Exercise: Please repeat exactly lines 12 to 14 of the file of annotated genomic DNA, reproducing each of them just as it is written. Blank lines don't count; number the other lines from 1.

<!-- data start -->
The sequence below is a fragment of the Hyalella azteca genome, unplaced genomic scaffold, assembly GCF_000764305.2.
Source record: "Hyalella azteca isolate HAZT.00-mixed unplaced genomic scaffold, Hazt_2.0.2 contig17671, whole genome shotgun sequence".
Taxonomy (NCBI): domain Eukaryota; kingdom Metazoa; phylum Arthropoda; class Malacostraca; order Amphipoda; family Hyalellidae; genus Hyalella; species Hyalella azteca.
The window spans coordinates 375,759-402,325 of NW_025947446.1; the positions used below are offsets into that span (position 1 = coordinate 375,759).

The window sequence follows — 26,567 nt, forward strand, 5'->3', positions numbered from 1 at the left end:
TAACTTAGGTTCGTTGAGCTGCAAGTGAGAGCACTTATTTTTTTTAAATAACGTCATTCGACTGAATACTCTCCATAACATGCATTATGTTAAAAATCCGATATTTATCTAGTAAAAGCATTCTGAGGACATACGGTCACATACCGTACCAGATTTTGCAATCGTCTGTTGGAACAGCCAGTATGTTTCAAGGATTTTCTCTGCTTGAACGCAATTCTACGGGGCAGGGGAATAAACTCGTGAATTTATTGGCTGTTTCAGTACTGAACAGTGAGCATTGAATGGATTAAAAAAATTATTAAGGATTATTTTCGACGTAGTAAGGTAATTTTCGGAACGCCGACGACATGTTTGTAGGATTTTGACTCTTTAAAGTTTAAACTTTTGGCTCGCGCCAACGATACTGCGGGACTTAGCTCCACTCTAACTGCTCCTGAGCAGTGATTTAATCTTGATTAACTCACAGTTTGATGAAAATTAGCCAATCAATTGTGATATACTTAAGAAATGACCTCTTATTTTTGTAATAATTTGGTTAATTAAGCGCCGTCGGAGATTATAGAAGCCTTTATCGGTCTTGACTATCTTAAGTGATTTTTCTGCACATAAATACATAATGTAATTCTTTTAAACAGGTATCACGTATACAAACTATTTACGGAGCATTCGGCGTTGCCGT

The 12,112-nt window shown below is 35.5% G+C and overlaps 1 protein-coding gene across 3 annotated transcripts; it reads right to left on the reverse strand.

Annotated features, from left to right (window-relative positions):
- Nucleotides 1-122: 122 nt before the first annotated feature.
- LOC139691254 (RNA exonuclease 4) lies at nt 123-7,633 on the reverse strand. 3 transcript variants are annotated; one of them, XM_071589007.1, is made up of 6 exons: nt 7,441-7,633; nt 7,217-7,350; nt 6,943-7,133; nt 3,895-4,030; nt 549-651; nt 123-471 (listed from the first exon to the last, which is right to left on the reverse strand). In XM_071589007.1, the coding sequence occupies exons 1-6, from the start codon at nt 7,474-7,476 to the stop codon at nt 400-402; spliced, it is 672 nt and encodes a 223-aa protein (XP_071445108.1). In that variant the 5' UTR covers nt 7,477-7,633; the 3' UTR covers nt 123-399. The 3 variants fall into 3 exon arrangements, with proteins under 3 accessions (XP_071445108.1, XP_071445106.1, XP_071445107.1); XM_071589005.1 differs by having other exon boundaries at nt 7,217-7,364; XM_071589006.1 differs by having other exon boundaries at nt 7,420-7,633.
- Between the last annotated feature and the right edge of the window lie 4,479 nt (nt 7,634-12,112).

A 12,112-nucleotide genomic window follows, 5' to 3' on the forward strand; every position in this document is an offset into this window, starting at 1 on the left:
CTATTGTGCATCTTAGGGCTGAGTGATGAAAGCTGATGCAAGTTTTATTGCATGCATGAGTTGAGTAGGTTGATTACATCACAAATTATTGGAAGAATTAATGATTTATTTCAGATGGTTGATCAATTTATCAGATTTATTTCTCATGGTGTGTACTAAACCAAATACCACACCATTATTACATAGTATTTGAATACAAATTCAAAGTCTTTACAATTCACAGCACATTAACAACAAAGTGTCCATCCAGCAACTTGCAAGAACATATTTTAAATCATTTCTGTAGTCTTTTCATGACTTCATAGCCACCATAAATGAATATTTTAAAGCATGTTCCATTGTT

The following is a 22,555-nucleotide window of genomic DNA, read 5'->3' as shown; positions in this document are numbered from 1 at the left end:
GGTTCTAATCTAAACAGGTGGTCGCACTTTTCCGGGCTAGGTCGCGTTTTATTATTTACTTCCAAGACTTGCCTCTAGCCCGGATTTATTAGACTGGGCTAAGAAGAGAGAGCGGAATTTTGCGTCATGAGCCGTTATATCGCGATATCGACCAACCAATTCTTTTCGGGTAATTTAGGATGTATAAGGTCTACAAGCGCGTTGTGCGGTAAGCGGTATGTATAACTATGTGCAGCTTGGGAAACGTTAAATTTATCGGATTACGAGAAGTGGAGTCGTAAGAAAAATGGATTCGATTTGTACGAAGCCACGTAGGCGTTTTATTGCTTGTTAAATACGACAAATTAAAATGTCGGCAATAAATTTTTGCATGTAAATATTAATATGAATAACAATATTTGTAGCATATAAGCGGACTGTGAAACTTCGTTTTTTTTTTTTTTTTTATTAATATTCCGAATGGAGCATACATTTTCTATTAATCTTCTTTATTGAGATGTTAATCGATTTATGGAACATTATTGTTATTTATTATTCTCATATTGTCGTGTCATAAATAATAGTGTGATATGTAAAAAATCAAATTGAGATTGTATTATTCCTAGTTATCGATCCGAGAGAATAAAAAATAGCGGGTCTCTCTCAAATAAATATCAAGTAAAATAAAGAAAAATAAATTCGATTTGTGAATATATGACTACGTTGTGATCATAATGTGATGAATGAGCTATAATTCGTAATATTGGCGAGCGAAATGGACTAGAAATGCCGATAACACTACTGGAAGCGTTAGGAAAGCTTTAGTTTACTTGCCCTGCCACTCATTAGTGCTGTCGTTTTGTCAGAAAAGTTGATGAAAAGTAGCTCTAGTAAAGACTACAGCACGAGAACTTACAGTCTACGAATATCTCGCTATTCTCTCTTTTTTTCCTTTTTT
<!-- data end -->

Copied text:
A 12,112-nucleotide genomic window follows, 5' to 3' on the forward strand; every position in this document is an offset into this window, starting at 1 on the left:
CTATTGTGCATCTTAGGGCTGAGTGATGAAAGCTGATGCAAGTTTTATTGCATGCATGAGTTGAGTAGGTTGATTACATCACAAATTATTGGAAGAATTAATGATTTATTTCAGATGGTTGATCAATTTATCAGATTTATTTCTCATGGTGTGTACTAAACCAAATACCACACCATTATTACATAGTATTTGAATACAAATTCAAAGTCTTTACAATTCACAGCACATTAACAACAAAGTGTCCATCCAGCAACTTGCAAGAACATATTTTAAATCATTTCTGTAGTCTTTTCATGACTTCATAGCCACCATAAATGAATATTTTAAAGCATGTTCCATTGTT

The following is a 22,555-nucleotide window of genomic DNA, read 5'->3' as shown; positions in this document are numbered from 1 at the left end: